Monday, November 9, 2015

Validation Book Edit Questions

1.      What do you think of the structure and organization of the book? Does the order of the chapters make sense? The order of the topics within each chapter? Does the book have a natural, logical flow?
2.      Is everything clear and easy to understand? Do all of the metaphors and hypothetical examples make sense? Were there any sentences or sections that you had to read a second time to understand?
3.      This is meant to be a mainstream self-help book that people with no background in psychology can read. Do any parts of the book sound too technical, or more like a psychology textbook? Is there anything that needs to be explained more clearly?
4.      This book is meant for people who have not necessarily read blogs about things like affirmative consent, microaggressions, etc. Are there any parts of the book that reference things that everyone would not necessarily know? I want to make sure the book does not sound exclusive, like it is only for a subculture of people rather than a mainstream audience.
5.      This is meant to be an advice book, with the message of, “Here is what you can do to be more validating.” Does every section explain clear, specific ways that you can be more validating? Do you feel like the book is action-oriented, that with each section, you gained concrete advice that you could apply to your everyday interactions with people? Are there any sections that are lacking solutions to the problems addressed?
6.      Is it always clear to you why the issues discussed are important? Are there places where I should use stronger examples of how a particular issue is hurting people?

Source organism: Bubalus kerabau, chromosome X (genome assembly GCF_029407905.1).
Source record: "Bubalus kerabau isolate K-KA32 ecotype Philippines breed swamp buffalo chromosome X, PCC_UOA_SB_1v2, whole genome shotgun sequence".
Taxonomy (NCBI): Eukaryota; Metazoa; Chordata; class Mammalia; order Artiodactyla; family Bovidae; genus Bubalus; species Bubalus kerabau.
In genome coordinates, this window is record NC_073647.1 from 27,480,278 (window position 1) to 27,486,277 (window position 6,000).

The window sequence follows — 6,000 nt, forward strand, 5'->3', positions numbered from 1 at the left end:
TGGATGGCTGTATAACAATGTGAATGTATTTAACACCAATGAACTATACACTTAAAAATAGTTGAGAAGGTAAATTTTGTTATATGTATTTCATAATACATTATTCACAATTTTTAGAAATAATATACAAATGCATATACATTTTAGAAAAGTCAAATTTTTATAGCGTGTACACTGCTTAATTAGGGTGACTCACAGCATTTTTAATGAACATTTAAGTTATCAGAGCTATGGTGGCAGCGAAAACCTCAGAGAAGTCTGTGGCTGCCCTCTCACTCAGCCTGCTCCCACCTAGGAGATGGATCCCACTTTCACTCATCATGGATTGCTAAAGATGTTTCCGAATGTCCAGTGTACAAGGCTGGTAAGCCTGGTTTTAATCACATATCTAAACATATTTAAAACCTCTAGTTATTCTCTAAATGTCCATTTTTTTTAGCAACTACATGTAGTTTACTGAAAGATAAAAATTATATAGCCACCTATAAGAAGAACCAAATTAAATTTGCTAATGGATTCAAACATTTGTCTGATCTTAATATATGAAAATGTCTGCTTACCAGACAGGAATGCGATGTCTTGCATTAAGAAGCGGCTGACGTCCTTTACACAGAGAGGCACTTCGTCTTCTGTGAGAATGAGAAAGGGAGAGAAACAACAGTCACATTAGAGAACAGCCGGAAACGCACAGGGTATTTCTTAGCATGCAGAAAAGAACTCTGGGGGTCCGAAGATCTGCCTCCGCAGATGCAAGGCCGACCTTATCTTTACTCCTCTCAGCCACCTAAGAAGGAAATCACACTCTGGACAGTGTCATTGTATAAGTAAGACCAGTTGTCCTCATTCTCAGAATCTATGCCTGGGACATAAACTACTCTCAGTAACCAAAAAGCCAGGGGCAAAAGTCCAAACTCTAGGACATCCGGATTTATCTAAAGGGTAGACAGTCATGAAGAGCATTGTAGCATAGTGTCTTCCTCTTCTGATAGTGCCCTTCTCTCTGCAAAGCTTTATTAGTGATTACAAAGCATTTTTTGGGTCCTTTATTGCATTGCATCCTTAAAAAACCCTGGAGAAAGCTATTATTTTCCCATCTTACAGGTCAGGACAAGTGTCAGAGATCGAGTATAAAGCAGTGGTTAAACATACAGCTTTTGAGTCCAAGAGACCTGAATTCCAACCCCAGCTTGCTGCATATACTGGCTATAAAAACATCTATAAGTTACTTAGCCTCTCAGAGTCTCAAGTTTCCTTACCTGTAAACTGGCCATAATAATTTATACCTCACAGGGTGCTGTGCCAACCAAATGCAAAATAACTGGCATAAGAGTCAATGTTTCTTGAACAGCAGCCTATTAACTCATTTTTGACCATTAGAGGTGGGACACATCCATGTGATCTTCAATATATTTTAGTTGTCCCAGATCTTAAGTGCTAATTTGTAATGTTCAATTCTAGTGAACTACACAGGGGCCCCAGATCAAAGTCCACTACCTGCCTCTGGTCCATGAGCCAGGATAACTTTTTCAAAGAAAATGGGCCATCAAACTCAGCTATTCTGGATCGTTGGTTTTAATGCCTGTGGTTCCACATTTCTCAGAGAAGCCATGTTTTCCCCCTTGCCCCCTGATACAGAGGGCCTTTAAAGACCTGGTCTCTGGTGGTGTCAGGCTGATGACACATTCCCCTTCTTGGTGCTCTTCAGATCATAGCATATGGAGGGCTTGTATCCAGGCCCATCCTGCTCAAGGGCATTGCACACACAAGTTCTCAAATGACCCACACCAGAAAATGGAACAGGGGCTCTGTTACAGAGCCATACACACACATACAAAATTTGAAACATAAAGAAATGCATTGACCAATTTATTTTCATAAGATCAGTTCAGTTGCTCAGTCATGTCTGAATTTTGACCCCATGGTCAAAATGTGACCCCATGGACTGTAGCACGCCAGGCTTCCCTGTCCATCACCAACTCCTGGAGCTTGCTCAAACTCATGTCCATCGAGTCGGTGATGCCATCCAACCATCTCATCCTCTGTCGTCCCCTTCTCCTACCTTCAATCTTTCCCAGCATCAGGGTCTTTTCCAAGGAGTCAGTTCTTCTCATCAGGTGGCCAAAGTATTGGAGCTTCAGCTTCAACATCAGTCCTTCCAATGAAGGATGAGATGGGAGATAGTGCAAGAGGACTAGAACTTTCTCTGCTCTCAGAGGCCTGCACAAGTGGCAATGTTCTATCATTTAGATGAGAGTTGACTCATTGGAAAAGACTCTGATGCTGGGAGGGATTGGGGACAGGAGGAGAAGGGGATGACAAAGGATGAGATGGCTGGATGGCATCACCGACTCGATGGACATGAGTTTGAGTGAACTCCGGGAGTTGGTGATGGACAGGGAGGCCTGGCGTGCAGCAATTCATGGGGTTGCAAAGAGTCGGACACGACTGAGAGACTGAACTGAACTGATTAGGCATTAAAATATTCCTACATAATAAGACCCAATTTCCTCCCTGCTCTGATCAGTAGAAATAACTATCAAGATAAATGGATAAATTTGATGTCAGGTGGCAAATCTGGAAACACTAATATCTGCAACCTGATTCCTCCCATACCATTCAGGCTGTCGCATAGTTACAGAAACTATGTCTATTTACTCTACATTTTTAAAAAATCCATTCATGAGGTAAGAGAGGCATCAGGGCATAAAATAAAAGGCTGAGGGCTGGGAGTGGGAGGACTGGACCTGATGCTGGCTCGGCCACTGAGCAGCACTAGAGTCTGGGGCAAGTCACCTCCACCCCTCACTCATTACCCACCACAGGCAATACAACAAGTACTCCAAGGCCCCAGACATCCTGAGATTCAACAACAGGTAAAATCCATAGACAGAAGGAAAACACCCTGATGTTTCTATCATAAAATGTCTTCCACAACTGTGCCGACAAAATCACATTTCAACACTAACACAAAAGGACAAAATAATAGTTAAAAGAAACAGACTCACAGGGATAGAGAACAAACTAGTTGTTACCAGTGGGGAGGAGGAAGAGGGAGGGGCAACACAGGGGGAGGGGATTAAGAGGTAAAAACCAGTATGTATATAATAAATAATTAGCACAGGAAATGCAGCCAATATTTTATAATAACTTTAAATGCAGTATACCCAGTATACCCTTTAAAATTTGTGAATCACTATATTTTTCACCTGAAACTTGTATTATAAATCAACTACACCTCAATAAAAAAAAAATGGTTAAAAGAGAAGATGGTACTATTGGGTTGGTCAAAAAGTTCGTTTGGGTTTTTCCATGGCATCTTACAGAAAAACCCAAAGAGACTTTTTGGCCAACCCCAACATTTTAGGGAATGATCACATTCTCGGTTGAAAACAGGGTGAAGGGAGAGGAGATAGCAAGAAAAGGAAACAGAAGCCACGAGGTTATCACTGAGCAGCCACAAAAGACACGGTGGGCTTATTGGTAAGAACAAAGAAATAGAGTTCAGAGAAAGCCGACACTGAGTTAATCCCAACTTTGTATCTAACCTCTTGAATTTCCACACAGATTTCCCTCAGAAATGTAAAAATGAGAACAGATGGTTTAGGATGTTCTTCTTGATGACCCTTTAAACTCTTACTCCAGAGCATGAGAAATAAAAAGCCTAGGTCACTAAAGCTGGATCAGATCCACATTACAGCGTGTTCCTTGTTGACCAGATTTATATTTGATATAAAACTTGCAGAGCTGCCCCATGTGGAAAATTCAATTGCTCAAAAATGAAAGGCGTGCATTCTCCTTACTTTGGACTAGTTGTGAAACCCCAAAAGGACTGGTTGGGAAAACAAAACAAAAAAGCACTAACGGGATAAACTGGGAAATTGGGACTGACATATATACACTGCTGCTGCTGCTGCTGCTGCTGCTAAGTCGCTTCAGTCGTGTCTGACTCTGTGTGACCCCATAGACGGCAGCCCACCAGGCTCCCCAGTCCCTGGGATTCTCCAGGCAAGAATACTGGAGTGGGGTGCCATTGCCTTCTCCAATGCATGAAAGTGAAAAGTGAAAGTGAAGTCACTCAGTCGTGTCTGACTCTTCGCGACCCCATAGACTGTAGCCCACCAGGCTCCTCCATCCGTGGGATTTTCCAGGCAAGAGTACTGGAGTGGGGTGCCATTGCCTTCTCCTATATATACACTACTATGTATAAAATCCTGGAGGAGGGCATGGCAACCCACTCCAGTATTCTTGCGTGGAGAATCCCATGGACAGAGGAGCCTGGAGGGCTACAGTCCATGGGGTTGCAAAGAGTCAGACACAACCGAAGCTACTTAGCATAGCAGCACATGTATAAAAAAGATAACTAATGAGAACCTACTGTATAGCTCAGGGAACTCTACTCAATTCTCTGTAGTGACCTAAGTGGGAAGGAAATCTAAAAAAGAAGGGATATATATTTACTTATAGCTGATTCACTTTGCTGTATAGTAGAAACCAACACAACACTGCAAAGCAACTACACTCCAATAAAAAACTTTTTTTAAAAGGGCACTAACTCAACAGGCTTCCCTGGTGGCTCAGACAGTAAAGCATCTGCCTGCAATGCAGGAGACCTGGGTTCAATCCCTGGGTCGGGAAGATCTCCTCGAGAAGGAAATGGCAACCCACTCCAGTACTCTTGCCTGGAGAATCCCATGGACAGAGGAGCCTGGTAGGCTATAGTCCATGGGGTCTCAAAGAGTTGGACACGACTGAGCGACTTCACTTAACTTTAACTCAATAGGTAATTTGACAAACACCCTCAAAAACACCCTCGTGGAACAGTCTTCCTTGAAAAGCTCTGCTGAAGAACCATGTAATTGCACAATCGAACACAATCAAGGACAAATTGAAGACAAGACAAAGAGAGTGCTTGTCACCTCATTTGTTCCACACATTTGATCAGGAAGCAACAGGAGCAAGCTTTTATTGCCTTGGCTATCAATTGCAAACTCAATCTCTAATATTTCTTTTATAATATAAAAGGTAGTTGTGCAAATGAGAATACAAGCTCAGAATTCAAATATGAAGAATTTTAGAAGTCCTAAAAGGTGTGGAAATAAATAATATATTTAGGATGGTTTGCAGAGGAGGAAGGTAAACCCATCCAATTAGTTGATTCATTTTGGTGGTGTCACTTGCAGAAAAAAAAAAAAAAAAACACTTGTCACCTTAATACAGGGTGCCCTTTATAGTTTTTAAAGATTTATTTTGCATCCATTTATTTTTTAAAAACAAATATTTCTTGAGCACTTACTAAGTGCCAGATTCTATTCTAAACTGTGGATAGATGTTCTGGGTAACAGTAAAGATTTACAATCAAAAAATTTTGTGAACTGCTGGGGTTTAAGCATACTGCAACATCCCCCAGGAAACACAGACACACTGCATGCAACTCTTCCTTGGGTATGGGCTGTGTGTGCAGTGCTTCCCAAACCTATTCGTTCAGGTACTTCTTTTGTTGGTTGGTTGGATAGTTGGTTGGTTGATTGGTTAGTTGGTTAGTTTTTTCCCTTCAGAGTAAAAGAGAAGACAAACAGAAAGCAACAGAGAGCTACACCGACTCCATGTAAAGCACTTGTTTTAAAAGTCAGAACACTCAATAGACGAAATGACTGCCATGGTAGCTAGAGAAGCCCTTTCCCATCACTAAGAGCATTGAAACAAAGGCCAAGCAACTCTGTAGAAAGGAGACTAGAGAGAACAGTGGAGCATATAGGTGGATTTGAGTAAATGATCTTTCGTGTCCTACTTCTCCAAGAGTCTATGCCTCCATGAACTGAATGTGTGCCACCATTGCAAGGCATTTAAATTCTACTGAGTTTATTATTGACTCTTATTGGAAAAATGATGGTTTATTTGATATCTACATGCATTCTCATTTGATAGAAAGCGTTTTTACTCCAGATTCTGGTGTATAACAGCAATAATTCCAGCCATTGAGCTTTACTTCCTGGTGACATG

7.      Are any parts of the book repetitive?
8.      Are there things I touched upon briefly that I should write more about?
9.      Are there things I discuss as universal truths where I should be clearer about individual differences?
10.  I want the focus of this book to be on how you treat other people, rather than putting the responsibility on people to protect themselves. Is this the tone of the book? Are there any traces of victim blaming?
11.  I am trying to market this book to the masses, not just a small group of people who already care deeply about these issues. Does this book succeed at staying true to the purpose while also being friendly, entertaining, and generally pleasant and fun to read? Are there parts where the book sounds accusatory, or where you felt like you were being attacked? Are there parts when I went too overboard in trying to be friendly when I should have sounded more serious about the issues? (I’m not sure what the right balance is here, so any input is welcome).
12.  Technical writing advice is always welcome, as well as errors in spelling, grammar, typos, etc.
13.  We all have different experiences of invalidation, and I’ve drawn a lot on my own experiences for this book. Are there any personal experiences you have had with invalidation that weren’t addressed in the book, that I could add?
14.  If we didn’t know each other and you weren’t doing it as a favor to me, would you honestly buy this book, recommend it to other people, and write a positive review? If not, what would change your mind?

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